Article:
Physics, technology and the Olympics

HAAKE, S.J. (2000). Physics, technology and the Olympics. Physics World, 13 (9), 25-27.

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Link to published version:: https://doi.org/10.1088/2058-7058/13/9/28

Abstract

The Modern Olympic games were founded by Baron Pierre de Coubertin in 1896, with the intention of improving health and education, promoting world peace, and encouraging fair and equal competition. However, the motto of the modern Olympic games – citius, altius, fortius (swifter, higher, stronger) – shows that it is not only the taking part that counts. Winning is just as important now as it was 2500 years ago at the original games in ancient Greece. Then, as now winning athletes were treated like heroes, given seats for life at theatres and public gatherings, and awarded cash bonuses, gifts and prizes. It is no wonder, then, that athletes – both ancient and modern – have used any means at their disposal to improve the speeds at which they can run, the distances they can throw and the heights they can jump.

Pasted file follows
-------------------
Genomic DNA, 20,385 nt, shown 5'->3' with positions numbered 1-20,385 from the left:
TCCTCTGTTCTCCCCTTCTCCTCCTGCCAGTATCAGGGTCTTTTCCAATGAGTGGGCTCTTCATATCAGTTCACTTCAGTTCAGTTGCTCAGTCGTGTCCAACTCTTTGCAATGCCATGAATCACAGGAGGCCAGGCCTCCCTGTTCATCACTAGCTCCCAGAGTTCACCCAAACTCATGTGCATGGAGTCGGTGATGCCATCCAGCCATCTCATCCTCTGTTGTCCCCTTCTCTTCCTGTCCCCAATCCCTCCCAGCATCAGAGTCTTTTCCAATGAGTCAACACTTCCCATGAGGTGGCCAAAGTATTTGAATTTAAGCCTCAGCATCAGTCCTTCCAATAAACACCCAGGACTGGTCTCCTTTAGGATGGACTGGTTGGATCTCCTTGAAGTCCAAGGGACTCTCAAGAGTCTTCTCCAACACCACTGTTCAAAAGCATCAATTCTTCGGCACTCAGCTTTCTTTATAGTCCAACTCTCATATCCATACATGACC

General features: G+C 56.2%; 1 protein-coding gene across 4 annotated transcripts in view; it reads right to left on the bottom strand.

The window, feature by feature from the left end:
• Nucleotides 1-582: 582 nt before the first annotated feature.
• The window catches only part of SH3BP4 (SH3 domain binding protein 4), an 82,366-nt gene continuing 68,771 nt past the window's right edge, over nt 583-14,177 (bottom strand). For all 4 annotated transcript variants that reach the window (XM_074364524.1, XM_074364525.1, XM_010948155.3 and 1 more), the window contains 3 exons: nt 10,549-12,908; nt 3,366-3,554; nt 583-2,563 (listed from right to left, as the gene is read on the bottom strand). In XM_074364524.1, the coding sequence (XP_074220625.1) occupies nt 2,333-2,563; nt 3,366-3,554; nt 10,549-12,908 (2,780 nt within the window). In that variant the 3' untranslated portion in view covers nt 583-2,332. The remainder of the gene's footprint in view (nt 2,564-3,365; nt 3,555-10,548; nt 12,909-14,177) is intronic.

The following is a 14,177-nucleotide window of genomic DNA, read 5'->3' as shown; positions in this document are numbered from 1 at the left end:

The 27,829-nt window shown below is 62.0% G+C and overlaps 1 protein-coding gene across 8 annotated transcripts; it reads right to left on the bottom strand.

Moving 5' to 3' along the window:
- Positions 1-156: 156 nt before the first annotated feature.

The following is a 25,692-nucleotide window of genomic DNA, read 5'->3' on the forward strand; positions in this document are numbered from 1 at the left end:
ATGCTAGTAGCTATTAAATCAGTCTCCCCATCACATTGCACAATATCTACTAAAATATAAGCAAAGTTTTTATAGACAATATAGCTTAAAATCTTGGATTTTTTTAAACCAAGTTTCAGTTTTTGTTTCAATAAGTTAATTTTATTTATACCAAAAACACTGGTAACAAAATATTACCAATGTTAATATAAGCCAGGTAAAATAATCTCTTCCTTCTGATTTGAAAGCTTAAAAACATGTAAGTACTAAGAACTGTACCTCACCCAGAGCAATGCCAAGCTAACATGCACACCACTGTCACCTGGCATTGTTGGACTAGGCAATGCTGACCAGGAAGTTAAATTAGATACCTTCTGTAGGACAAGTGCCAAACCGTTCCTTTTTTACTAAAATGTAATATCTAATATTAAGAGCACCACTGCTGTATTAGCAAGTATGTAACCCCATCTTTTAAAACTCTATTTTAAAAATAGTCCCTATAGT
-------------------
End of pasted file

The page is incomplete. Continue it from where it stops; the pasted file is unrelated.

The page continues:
Item Type: Article
Research Institute, Centre or Group: Centre for Sports Engineering Research
Identification Number: https://doi.org/10.1088/2058-7058/13/9/28
Depositing User: Carole Harris
Date Deposited: 14 Aug 2017 13:43
Last Modified: 14 Aug 2017 13:43
URI: http://shura.shu.ac.uk/id/eprint/13429

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